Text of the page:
91st BG / 324th BS Mission Report - Target: Secondary - City of Brunswick. Today's mission marked the 16 for our group this month - a new record. The best previous month accounted for but 10 missions. Weather caused our A/C to attack secondary target with unobserved results. The Luftwaffe reappeared today to press home aggressive attacks on our formation. They were hotly engaged by our excellent fighter support. Many dog fights were reported with P-51's chasing ME109's right through our formation. Flak accurate.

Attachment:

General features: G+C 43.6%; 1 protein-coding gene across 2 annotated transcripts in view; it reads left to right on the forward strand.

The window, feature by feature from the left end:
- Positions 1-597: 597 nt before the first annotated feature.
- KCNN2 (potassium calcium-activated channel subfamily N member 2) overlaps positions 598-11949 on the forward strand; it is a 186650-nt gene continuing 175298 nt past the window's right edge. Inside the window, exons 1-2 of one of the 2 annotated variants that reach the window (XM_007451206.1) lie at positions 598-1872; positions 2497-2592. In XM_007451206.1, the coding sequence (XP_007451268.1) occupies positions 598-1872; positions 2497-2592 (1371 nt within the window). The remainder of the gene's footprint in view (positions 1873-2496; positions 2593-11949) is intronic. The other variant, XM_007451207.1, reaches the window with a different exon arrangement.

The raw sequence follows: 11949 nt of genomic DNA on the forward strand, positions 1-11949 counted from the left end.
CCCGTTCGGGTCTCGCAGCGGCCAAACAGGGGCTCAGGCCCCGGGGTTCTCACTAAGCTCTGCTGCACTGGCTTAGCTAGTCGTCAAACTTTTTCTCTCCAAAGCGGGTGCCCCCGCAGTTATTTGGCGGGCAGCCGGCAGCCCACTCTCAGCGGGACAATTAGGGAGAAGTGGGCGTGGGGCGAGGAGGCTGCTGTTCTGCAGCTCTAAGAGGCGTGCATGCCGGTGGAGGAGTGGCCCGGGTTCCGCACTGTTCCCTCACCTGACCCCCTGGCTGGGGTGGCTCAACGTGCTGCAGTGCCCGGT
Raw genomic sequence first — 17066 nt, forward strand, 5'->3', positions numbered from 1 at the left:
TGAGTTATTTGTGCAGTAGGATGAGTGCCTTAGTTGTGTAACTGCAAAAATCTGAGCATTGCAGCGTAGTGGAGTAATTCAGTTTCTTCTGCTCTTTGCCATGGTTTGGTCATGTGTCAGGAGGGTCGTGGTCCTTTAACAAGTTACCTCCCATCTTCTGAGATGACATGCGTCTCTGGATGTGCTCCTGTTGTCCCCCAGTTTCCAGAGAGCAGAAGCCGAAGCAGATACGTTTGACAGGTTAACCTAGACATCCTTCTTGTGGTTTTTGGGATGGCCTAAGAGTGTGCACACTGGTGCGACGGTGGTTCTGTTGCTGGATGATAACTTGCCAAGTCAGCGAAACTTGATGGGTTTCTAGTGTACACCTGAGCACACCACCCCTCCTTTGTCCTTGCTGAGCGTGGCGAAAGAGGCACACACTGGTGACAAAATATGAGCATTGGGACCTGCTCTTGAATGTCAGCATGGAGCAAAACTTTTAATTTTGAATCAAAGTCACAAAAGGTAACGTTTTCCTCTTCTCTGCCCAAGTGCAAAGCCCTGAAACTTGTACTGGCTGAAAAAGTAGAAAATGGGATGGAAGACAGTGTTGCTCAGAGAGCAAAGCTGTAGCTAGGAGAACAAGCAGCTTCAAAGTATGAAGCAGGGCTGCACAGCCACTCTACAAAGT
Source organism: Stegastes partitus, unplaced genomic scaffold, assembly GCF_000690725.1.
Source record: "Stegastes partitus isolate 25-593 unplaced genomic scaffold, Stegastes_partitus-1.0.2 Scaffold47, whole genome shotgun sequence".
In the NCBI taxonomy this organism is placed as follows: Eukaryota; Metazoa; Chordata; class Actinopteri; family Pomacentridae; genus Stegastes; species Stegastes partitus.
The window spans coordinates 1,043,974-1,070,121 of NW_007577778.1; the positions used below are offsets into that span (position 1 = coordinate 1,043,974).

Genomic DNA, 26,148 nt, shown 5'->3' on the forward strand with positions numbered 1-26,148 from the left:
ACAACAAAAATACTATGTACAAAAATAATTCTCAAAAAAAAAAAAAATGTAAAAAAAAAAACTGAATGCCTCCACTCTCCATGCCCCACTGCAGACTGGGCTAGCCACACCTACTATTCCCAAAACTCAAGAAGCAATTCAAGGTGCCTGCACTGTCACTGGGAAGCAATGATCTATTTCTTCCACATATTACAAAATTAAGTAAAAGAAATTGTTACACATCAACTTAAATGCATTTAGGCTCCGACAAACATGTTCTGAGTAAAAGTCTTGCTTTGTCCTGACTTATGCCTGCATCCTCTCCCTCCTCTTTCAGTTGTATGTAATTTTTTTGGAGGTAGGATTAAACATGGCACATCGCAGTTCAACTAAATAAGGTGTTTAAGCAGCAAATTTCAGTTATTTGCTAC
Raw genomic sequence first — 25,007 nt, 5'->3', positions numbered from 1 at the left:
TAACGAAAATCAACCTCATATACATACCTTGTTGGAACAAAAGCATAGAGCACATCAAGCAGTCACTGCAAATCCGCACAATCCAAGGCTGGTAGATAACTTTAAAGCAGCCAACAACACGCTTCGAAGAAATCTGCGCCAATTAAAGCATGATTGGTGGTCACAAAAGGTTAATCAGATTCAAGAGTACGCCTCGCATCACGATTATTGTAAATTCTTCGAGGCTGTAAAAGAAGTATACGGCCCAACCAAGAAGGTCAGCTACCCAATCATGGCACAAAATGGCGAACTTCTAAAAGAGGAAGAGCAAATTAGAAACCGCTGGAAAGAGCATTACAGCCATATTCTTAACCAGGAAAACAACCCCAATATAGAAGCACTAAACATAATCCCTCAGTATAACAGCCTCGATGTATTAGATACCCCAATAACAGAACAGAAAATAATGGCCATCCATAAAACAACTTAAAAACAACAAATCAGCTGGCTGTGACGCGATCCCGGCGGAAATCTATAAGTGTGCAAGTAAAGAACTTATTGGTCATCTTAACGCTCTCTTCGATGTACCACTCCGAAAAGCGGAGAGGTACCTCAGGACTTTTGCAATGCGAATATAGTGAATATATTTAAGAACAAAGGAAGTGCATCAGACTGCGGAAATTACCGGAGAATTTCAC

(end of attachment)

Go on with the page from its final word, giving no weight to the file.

91BG / 401BS Mission Report - Mission to Braunschweig, Germany The primary target is situated at Waggum, Germany, four miles North of the city of Braunschweig. The center of the industrial area in the same city was the secondary. Undercast forced attack on secondary by PFF, with unobserved results. ENEMY AIRCRAFT: Varying reports of up to 50 single engine E/F, including FW 190s and Me 109s, encountered over the target. Only one concerted attack was made on this formation. Our escort hit the enemy A/C before they could make a large concentrated attack forcing the one pass to be made in small numbers. Even during this pass, our fighter support was mixing it with the enemy and followed those through the formation. FIGHTER SUPPORT: fighter support was excellent. It was particularly effective over the target for a large number of E/A were encountered and many dogfights ensued. Enroute to the target, meager, inaccurate AA fire was reported from vicinities of Quackenbruck, Vechta and Nienburg. White bursts were reported from Vechta and Lenbrusk.